top of page

The Future of the ‘High-Street Bank’ – Digital Banking vs Traditional Banks.

The world of Fin-tech's and online banking seems to be the new way of life with continuous start-ups 'shaking up' the High-Street Bank industry - making it easy to lose sight of high-street lenders innovating and developing technology for their current consumers. In this blog we discuss what digital banking has to offer and how the traditional brick-and-mortar banks are adapting to counter this.

British banks are starting to adopt different approaches to their high-street presence in order to win over their consumers, as the rapid development of a cashless society starts to become mainstream. The growth of contactless payments and digital banking has led banks to shut thousands of their branches on the high-street, this being said, what does the future look like for the high-street banks?

Before the integration of technology within the industry, banking involved visiting your own local branch or heading to a cash machine to withdraw money - however, once personal computers and internet connections became the 'norm' in any household, managing your bank account and making transactions at any time became easier.

With it becoming even easier to use online banking anywhere you like, Fin-tech companies were born. Fin-tech's have had a profound impact on the UK's banking sector, resulting in the industry having to directly compete with the new wave of innovation, with companies like Starling, Monzo, Revolut and Curve leading the way.

Digital Banking

Digital banking is quite different from the traditional banking method, and it offers many outstanding benefits to their consumers and businesses. Here are some of the advantages that digital banks offer.

Time Efficiency - Time efficiency is definitely one of the key advantages that digital banking has. Whether you need to make a deposit, transfer some money or even check up on account information, it can all be done via a website or an app. Digital banking makes the process a lot easier and things can be handled a lot faster than it typically would be in-store.

Cost Efficient - For the most part, digital banking means fewer costs as there's no need for maintaining physical branches, transactions carried out don't require third parties, which is often the case with traditional banks. Automation of many banking processes also means fewer staff are needed - creating considerable cost savings, which can be passed onto customer fees making them exceptionally low and in some cases, only charged for premium services.

Convenience - Digital banking also makes things a lot more convenient since consumers often prefer to take payments online, meaning there's no longer a need to go into a physical bank. Cash machine usage is also falling as contactless payments are now the main source of transactions. The Covid-19 pandemic has added to this as fewer people want to handle money due to the risk of passing infection - this is set to continue.

Digital banking definitely has plenty of advantages, which creates a lot of competition for traditional high-street banks with the likes of Wise, Monese, Atom Bank and many more. So how have the traditional banks already adapted in order to keep their loyal consumers and gain more?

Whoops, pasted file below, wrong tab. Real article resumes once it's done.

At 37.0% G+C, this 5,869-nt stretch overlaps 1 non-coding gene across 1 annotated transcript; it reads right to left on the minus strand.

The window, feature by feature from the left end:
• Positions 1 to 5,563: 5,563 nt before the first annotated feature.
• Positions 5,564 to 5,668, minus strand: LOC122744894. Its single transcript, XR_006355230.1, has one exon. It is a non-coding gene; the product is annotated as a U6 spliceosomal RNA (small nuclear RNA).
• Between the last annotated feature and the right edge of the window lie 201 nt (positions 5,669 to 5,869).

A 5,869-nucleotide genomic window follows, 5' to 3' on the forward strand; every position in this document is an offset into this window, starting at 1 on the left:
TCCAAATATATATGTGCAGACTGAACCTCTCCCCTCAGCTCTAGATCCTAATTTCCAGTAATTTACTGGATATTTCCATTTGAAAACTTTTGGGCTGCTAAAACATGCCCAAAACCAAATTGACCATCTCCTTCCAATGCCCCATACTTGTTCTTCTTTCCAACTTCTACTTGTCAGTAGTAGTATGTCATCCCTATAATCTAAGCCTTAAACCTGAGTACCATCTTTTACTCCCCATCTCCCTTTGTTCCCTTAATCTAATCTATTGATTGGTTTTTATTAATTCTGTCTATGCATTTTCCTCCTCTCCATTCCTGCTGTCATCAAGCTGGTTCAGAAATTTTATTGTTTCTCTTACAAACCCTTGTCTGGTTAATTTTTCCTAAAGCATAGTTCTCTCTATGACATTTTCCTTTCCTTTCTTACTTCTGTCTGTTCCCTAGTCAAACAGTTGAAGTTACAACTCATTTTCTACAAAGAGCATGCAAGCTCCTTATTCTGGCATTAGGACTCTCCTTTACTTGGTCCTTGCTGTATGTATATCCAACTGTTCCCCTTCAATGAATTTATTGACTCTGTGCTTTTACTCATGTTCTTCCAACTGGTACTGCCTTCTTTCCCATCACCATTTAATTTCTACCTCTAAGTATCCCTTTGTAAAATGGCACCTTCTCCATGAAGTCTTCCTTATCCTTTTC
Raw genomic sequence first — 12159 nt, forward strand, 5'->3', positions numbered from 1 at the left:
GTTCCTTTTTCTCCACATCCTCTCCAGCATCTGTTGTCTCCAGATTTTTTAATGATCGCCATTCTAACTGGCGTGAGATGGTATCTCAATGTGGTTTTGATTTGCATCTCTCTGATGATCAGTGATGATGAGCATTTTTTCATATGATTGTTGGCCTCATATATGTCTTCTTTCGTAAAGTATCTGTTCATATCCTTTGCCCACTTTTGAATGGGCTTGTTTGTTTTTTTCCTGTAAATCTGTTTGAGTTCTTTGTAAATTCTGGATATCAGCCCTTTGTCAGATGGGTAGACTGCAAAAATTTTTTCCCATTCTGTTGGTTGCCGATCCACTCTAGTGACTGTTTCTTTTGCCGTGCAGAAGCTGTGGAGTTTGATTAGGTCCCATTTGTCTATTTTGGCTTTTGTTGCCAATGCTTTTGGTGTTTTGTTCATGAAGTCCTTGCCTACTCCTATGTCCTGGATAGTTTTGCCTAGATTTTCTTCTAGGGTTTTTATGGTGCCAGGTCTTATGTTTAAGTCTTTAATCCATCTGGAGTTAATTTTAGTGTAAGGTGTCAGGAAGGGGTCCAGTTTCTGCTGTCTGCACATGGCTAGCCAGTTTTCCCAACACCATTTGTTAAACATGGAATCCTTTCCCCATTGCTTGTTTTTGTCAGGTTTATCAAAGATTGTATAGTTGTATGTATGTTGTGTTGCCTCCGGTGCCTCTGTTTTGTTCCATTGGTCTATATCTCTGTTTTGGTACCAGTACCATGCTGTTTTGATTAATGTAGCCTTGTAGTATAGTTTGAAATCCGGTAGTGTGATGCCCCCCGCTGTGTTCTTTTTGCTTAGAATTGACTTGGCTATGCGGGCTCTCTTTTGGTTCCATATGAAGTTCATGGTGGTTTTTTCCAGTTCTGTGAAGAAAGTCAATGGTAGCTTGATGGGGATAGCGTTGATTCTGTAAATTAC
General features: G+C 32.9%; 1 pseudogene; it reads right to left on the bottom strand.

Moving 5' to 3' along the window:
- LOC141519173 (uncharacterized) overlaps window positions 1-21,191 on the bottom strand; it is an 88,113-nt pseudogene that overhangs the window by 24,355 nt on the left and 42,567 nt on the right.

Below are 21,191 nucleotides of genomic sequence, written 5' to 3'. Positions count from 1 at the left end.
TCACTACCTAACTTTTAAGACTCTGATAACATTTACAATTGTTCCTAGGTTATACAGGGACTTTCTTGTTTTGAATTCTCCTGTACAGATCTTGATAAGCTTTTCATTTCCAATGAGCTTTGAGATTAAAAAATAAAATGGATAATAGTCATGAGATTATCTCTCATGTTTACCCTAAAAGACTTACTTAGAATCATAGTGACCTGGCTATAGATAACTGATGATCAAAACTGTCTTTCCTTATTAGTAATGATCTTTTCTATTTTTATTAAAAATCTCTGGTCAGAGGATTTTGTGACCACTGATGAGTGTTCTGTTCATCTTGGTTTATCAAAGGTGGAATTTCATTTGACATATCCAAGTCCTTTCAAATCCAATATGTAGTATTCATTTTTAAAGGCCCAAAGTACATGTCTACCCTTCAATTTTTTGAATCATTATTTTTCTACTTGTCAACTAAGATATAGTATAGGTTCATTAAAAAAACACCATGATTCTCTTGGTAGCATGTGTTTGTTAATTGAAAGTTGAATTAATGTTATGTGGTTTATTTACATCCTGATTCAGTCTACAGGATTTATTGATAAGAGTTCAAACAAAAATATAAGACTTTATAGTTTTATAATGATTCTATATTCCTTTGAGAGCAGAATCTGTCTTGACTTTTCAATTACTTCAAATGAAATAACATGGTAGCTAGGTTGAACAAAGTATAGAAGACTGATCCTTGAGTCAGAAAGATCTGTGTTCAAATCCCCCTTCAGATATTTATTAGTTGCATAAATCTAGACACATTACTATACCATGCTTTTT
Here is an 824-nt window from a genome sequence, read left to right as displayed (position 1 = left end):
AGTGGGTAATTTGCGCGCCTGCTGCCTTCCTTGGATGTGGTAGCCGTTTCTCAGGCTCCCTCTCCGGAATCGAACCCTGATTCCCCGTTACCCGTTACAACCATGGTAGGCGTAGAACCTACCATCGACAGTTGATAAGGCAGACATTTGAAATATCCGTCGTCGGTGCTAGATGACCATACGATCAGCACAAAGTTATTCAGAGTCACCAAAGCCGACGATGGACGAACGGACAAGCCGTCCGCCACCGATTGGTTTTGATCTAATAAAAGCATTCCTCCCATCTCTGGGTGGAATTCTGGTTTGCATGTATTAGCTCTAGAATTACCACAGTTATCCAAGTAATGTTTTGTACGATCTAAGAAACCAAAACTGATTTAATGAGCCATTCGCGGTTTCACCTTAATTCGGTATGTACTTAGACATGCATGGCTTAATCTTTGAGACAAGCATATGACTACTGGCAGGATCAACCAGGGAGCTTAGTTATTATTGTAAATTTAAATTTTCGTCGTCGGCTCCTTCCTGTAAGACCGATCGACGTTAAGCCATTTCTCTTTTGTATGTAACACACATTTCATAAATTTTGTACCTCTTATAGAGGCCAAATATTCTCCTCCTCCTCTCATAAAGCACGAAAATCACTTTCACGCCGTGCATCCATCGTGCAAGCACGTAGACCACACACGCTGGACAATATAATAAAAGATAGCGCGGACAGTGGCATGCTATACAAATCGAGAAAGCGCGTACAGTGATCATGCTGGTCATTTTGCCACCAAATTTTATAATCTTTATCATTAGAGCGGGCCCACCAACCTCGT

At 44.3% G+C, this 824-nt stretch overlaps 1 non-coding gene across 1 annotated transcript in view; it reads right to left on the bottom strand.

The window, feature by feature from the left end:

How Banks Are Adapting

The traditional brick-and-mortar banks have been adapting for a while in order to keep their consumers and to attract more. With every discussion, there's plenty of advantages to look at, so we decided to look into what they've been doing in order to compete with the new innovation wave of fin-tech banks.

Rather than banks seeing fin-techs as their competition, it's much better to create a partnership. Fin-techs can use cutting edge technology to build streamlined, innovative API's, which can replace a bank's 'old fashioned' products. This flexible approach will help enable banks to reduce their current costs and give their customers a far better experience with competitive prices.

Fin-techs that work with banks help to find and provide solutions to ongoing security threats and in return, these businesses will benefit from the bank's trusted name, reputation and even their own customer base. HSBC, for example, was actually the first UK high-street bank to launch a successful stand-alone open banking application.

The traditional banks have also heavily invested in their online and mobile banking services in a bid to compete with the digital providers. This has included providing customers with perks such as being able to pay for purchases using virtual contactless cards on their apps and giving them the ability to cash-in cheques from the comfort of their own homes.

The world of Fin-tech's and online banking seems to be the new way of life with continuous start-ups shaking up the high-street bank industry - making it easy to lose sight of high-street lenders innovating and developing technology for their current consumers.

The future of in-person banking still looks to be uncertain, and financial institutions of many different sizes are starting to rethink their branches to meet new consumer needs. It seems to be unlikely that we will see a large wave of retail branches closing in the near future, however, your local bank branch will most likely look and function very differently due to the development of technology and competitiveness towards other online based banks.

Consumers are likely to still trust banks over the new start-up companies to hold their money responsibly as banks have spent decades on building trust with their customer's, while FinTech start-up's will have to be patient and earn their customer's trust over time - although they seem to be doing this pretty efficiently.

Here at Talented Recruitment Group, we're looking forward to see what the future has to offer for both digital banks and the traditional brick-and-mortar banks.

bottom of page